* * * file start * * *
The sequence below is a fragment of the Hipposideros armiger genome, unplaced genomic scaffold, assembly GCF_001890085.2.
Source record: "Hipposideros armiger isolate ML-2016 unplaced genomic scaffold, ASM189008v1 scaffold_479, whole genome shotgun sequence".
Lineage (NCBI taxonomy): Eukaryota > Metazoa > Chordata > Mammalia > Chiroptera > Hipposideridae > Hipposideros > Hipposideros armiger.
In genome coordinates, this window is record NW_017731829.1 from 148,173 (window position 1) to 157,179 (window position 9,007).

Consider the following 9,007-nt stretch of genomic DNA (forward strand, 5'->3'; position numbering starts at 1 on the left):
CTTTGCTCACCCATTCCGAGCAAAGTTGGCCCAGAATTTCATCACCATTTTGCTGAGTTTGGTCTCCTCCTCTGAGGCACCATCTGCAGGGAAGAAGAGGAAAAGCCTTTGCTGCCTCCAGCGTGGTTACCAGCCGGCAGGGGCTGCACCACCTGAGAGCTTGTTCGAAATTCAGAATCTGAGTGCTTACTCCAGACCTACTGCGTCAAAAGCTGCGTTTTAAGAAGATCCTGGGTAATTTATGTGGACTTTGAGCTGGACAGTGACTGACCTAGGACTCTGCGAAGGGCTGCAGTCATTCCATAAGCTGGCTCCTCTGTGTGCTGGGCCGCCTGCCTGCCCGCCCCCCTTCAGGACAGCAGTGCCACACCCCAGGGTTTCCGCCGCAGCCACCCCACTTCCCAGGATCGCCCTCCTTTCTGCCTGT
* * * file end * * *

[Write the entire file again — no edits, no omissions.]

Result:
The sequence below is a fragment of the Hipposideros armiger genome, unplaced genomic scaffold, assembly GCF_001890085.2.
Source record: "Hipposideros armiger isolate ML-2016 unplaced genomic scaffold, ASM189008v1 scaffold_479, whole genome shotgun sequence".
Lineage (NCBI taxonomy): Eukaryota > Metazoa > Chordata > Mammalia > Chiroptera > Hipposideridae > Hipposideros > Hipposideros armiger.
In genome coordinates, this window is record NW_017731829.1 from 148,173 (window position 1) to 157,179 (window position 9,007).

Consider the following 9,007-nt stretch of genomic DNA (forward strand, 5'->3'; position numbering starts at 1 on the left):
CTTTGCTCACCCATTCCGAGCAAAGTTGGCCCAGAATTTCATCACCATTTTGCTGAGTTTGGTCTCCTCCTCTGAGGCACCATCTGCAGGGAAGAAGAGGAAAAGCCTTTGCTGCCTCCAGCGTGGTTACCAGCCGGCAGGGGCTGCACCACCTGAGAGCTTGTTCGAAATTCAGAATCTGAGTGCTTACTCCAGACCTACTGCGTCAAAAGCTGCGTTTTAAGAAGATCCTGGGTAATTTATGTGGACTTTGAGCTGGACAGTGACTGACCTAGGACTCTGCGAAGGGCTGCAGTCATTCCATAAGCTGGCTCCTCTGTGTGCTGGGCCGCCTGCCTGCCCGCCCCCCTTCAGGACAGCAGTGCCACACCCCAGGGTTTCCGCCGCAGCCACCCCACTTCCCAGGATCGCCCTCCTTTCTGCCTGT